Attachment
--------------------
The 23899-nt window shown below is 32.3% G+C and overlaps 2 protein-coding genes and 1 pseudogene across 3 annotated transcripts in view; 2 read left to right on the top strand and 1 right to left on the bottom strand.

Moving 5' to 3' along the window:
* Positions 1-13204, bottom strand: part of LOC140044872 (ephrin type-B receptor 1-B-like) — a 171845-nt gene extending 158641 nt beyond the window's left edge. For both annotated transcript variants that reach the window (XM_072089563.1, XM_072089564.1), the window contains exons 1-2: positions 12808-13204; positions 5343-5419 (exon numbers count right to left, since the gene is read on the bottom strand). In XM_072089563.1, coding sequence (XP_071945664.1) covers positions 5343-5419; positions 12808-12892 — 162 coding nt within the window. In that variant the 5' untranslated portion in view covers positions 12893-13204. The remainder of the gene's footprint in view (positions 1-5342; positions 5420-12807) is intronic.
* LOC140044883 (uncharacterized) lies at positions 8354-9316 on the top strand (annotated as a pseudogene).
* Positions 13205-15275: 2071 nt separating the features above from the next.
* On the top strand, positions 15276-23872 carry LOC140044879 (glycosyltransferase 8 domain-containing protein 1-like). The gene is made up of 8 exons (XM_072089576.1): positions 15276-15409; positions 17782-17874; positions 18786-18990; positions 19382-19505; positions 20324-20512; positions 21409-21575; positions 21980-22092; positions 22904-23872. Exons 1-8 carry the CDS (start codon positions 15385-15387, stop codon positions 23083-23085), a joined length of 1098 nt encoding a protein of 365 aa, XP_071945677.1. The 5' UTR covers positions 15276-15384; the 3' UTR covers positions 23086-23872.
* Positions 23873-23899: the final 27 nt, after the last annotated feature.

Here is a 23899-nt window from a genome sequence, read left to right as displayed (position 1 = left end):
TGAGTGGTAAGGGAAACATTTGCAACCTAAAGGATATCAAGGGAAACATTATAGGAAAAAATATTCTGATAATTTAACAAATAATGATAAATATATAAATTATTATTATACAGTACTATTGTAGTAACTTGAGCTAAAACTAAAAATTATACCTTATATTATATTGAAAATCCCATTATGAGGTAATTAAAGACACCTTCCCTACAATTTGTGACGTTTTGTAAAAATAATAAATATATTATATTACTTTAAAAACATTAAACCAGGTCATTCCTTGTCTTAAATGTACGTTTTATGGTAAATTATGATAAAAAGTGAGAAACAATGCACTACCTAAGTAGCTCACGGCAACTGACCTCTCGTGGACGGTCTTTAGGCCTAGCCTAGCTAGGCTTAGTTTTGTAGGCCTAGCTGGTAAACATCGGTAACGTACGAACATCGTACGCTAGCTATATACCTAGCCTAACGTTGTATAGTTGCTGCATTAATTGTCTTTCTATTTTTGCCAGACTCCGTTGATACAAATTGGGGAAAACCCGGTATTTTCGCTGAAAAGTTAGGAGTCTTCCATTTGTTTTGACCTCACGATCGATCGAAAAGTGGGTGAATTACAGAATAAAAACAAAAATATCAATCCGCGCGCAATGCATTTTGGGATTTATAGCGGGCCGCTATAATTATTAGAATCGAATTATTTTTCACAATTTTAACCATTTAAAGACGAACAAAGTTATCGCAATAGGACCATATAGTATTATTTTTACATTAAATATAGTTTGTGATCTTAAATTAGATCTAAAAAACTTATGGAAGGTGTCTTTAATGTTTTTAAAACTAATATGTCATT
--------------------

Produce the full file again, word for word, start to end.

The 23899-nt window shown below is 32.3% G+C and overlaps 2 protein-coding genes and 1 pseudogene across 3 annotated transcripts in view; 2 read left to right on the top strand and 1 right to left on the bottom strand.

Moving 5' to 3' along the window:
* Positions 1-13204, bottom strand: part of LOC140044872 (ephrin type-B receptor 1-B-like) — a 171845-nt gene extending 158641 nt beyond the window's left edge. For both annotated transcript variants that reach the window (XM_072089563.1, XM_072089564.1), the window contains exons 1-2: positions 12808-13204; positions 5343-5419 (exon numbers count right to left, since the gene is read on the bottom strand). In XM_072089563.1, coding sequence (XP_071945664.1) covers positions 5343-5419; positions 12808-12892 — 162 coding nt within the window. In that variant the 5' untranslated portion in view covers positions 12893-13204. The remainder of the gene's footprint in view (positions 1-5342; positions 5420-12807) is intronic.
* LOC140044883 (uncharacterized) lies at positions 8354-9316 on the top strand (annotated as a pseudogene).
* Positions 13205-15275: 2071 nt separating the features above from the next.
* On the top strand, positions 15276-23872 carry LOC140044879 (glycosyltransferase 8 domain-containing protein 1-like). The gene is made up of 8 exons (XM_072089576.1): positions 15276-15409; positions 17782-17874; positions 18786-18990; positions 19382-19505; positions 20324-20512; positions 21409-21575; positions 21980-22092; positions 22904-23872. Exons 1-8 carry the CDS (start codon positions 15385-15387, stop codon positions 23083-23085), a joined length of 1098 nt encoding a protein of 365 aa, XP_071945677.1. The 5' UTR covers positions 15276-15384; the 3' UTR covers positions 23086-23872.
* Positions 23873-23899: the final 27 nt, after the last annotated feature.

Here is a 23899-nt window from a genome sequence, read left to right as displayed (position 1 = left end):
TGAGTGGTAAGGGAAACATTTGCAACCTAAAGGATATCAAGGGAAACATTATAGGAAAAAATATTCTGATAATTTAACAAATAATGATAAATATATAAATTATTATTATACAGTACTATTGTAGTAACTTGAGCTAAAACTAAAAATTATACCTTATATTATATTGAAAATCCCATTATGAGGTAATTAAAGACACCTTCCCTACAATTTGTGACGTTTTGTAAAAATAATAAATATATTATATTACTTTAAAAACATTAAACCAGGTCATTCCTTGTCTTAAATGTACGTTTTATGGTAAATTATGATAAAAAGTGAGAAACAATGCACTACCTAAGTAGCTCACGGCAACTGACCTCTCGTGGACGGTCTTTAGGCCTAGCCTAGCTAGGCTTAGTTTTGTAGGCCTAGCTGGTAAACATCGGTAACGTACGAACATCGTACGCTAGCTATATACCTAGCCTAACGTTGTATAGTTGCTGCATTAATTGTCTTTCTATTTTTGCCAGACTCCGTTGATACAAATTGGGGAAAACCCGGTATTTTCGCTGAAAAGTTAGGAGTCTTCCATTTGTTTTGACCTCACGATCGATCGAAAAGTGGGTGAATTACAGAATAAAAACAAAAATATCAATCCGCGCGCAATGCATTTTGGGATTTATAGCGGGCCGCTATAATTATTAGAATCGAATTATTTTTCACAATTTTAACCATTTAAAGACGAACAAAGTTATCGCAATAGGACCATATAGTATTATTTTTACATTAAATATAGTTTGTGATCTTAAATTAGATCTAAAAAACTTATGGAAGGTGTCTTTAATGTTTTTAAAACTAATATGTCATT